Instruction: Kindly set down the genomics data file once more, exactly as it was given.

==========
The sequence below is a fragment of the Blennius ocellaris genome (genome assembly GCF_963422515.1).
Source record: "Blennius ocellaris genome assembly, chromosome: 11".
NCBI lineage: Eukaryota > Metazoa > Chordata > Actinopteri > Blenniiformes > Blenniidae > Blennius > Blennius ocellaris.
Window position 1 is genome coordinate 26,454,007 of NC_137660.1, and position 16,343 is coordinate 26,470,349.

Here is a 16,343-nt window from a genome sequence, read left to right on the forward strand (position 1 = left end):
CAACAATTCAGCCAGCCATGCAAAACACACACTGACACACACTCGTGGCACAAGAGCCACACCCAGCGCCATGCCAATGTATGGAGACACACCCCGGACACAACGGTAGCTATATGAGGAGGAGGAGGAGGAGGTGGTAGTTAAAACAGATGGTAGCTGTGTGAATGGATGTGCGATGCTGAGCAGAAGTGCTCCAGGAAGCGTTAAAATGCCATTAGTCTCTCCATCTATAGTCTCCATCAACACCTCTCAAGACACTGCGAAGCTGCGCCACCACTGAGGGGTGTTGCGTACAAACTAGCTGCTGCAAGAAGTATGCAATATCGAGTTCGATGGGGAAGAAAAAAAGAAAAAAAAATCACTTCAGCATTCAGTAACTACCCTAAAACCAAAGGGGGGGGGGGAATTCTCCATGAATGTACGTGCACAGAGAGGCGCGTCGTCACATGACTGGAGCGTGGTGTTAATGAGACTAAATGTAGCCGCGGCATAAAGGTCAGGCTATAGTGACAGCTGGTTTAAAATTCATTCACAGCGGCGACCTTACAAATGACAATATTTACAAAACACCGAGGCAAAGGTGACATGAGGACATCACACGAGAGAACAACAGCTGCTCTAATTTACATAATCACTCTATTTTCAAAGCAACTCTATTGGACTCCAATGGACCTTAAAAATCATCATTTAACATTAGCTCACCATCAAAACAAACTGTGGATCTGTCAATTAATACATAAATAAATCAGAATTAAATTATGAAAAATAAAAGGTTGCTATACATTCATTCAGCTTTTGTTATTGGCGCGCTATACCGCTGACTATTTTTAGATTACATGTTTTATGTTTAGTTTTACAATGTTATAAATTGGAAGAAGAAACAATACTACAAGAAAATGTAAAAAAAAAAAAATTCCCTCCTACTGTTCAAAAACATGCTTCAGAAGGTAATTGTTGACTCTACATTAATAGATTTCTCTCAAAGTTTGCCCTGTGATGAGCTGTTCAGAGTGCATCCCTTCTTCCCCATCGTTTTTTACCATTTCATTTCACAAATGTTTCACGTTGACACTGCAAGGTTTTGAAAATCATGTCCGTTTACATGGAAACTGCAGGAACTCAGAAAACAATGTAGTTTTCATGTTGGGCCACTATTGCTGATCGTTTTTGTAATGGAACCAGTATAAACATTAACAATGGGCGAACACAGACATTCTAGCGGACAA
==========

The sequence below is a fragment of the Blennius ocellaris genome (genome assembly GCF_963422515.1).
Source record: "Blennius ocellaris genome assembly, chromosome: 11".
NCBI lineage: Eukaryota > Metazoa > Chordata > Actinopteri > Blenniiformes > Blenniidae > Blennius > Blennius ocellaris.
Window position 1 is genome coordinate 26,454,007 of NC_137660.1, and position 16,343 is coordinate 26,470,349.

Here is a 16,343-nt window from a genome sequence, read left to right on the forward strand (position 1 = left end):
CAACAATTCAGCCAGCCATGCAAAACACACACTGACACACACTCGTGGCACAAGAGCCACACCCAGCGCCATGCCAATGTATGGAGACACACCCCGGACACAACGGTAGCTATATGAGGAGGAGGAGGAGGAGGTGGTAGTTAAAACAGATGGTAGCTGTGTGAATGGATGTGCGATGCTGAGCAGAAGTGCTCCAGGAAGCGTTAAAATGCCATTAGTCTCTCCATCTATAGTCTCCATCAACACCTCTCAAGACACTGCGAAGCTGCGCCACCACTGAGGGGTGTTGCGTACAAACTAGCTGCTGCAAGAAGTATGCAATATCGAGTTCGATGGGGAAGAAAAAAAGAAAAAAAAATCACTTCAGCATTCAGTAACTACCCTAAAACCAAAGGGGGGGGGGGAATTCTCCATGAATGTACGTGCACAGAGAGGCGCGTCGTCACATGACTGGAGCGTGGTGTTAATGAGACTAAATGTAGCCGCGGCATAAAGGTCAGGCTATAGTGACAGCTGGTTTAAAATTCATTCACAGCGGCGACCTTACAAATGACAATATTTACAAAACACCGAGGCAAAGGTGACATGAGGACATCACACGAGAGAACAACAGCTGCTCTAATTTACATAATCACTCTATTTTCAAAGCAACTCTATTGGACTCCAATGGACCTTAAAAATCATCATTTAACATTAGCTCACCATCAAAACAAACTGTGGATCTGTCAATTAATACATAAATAAATCAGAATTAAATTATGAAAAATAAAAGGTTGCTATACATTCATTCAGCTTTTGTTATTGGCGCGCTATACCGCTGACTATTTTTAGATTACATGTTTTATGTTTAGTTTTACAATGTTATAAATTGGAAGAAGAAACAATACTACAAGAAAATGTAAAAAAAAAAAAATTCCCTCCTACTGTTCAAAAACATGCTTCAGAAGGTAATTGTTGACTCTACATTAATAGATTTCTCTCAAAGTTTGCCCTGTGATGAGCTGTTCAGAGTGCATCCCTTCTTCCCCATCGTTTTTTACCATTTCATTTCACAAATGTTTCACGTTGACACTGCAAGGTTTTGAAAATCATGTCCGTTTACATGGAAACTGCAGGAACTCAGAAAACAATGTAGTTTTCATGTTGGGCCACTATTGCTGATCGTTTTTGTAATGGAACCAGTATAAACATTAACAATGGGCGAACACAGACATTCTAGCGGACAA